Buzz likes being angry. It’s the emotion that rings truest for him, because it suits a world that isn’t as it should be. Will Leitch shouldn’t be sitting in a TV studio with the author of Friday Night Lights — “He hasn’t paid his dues.” Ed Rendell shouldn’t be pinning Pennsylvania’s future on gambling. Mayor Nutter shouldn’t be handing out raises, even to police: “Who else do you know who’s getting a raise?” The National Enquirer shouldn’t be in contention for a Pulitzer prize. Barbaro shouldn’t have died. Tony La Russa should win the goddamned World Series. And Sandra fucking Bullock shouldn’t have won an Academy Award, because now Michael Lewis is going to sell more books.
BUZZ’S FOURTH BOOK, Shooting Stars, published last September, was written with basketball great LeBron James — written, Buzz admits, for the money. It tells how James and a handful of friends overcame huge odds in high school to win a national championship. The only time they blow a game, it’s because they’re slacking off, smoking pot and chasing babes. That’s how it’s supposed to work, but not how it does. Sometimes stuff just … happens. And there’s no one to blame.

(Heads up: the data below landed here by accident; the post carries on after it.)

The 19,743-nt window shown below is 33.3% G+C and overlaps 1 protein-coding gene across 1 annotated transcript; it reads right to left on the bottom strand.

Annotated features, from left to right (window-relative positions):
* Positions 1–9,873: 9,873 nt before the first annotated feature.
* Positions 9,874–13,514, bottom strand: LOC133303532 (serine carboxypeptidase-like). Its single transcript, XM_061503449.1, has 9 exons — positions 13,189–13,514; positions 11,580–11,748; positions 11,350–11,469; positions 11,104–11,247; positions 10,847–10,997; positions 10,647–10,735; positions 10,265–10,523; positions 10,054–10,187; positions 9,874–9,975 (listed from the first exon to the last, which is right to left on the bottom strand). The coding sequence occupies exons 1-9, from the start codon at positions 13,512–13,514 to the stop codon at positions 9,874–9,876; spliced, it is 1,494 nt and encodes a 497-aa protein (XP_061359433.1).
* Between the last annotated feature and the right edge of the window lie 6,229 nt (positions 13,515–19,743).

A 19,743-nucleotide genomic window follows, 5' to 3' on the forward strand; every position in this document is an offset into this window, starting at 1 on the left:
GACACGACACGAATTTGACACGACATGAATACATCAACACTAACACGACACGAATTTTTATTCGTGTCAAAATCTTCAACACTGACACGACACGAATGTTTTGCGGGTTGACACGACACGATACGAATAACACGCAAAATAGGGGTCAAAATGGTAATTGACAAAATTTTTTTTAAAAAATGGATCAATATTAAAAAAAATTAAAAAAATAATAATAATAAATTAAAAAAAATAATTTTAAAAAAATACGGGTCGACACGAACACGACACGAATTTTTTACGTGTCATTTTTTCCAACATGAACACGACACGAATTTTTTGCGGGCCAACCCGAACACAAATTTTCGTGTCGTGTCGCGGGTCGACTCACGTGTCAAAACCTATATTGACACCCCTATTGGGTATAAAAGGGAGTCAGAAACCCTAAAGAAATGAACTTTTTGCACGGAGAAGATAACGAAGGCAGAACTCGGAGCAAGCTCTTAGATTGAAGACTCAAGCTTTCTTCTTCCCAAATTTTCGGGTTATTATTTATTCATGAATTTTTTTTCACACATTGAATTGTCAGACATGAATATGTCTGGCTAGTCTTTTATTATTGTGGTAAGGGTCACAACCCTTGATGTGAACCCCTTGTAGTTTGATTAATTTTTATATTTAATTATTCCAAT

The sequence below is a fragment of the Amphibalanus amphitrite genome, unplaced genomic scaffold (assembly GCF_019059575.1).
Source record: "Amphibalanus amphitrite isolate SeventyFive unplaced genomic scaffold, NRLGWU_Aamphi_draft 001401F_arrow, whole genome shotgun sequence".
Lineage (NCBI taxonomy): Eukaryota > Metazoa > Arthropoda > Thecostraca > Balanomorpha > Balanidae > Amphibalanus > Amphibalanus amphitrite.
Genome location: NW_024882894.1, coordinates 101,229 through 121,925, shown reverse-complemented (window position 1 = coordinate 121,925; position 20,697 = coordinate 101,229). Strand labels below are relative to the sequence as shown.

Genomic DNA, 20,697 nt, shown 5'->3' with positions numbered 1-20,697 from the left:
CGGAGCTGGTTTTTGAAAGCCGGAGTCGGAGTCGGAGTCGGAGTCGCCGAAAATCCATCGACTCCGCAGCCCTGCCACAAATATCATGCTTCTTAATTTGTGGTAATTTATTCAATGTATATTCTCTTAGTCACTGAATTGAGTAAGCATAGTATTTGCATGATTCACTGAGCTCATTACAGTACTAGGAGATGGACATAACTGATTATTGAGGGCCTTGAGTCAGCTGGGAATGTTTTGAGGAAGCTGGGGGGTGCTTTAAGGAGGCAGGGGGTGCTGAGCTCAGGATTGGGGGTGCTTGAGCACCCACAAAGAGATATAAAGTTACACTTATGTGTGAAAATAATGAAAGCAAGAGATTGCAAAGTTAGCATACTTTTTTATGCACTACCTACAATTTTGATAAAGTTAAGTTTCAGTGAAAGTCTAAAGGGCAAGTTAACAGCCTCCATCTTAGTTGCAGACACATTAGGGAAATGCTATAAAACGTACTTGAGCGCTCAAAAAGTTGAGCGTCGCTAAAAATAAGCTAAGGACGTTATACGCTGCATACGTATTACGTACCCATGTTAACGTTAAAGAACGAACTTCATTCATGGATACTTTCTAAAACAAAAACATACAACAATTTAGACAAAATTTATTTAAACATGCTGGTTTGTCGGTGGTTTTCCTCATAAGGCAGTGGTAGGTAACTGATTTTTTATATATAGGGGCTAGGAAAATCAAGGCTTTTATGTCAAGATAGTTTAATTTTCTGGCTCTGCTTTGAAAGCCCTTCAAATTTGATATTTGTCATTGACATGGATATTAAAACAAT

Buzz’s fifth book has been a long time in the making. It dates back to August 20, 1983, when his first wife gave birth to twins, 13 weeks prematurely. Harry Gerard Bissinger IV was tiny — less than two pounds — but perfect. Zachary, born three minutes later, wasn’t; he’d been deprived of oxygen. The divide in Buzz’s life between the before and after of that day is incalculably wide. The before is filled with … well, at least the possibility of light. The after is dark and grim.
The irony is that Zachary is happy. He works at a grocery store. He’s friendly, ebullient, always ready to go. “But no one, no one, wishes to have a son like that,” Buzz says. “The background I come from … a New York German Jew … to watch my son in a parking lot, scraping up pizza crusts and cigarette butts and putting them in a dumpster — ” Ahh. God.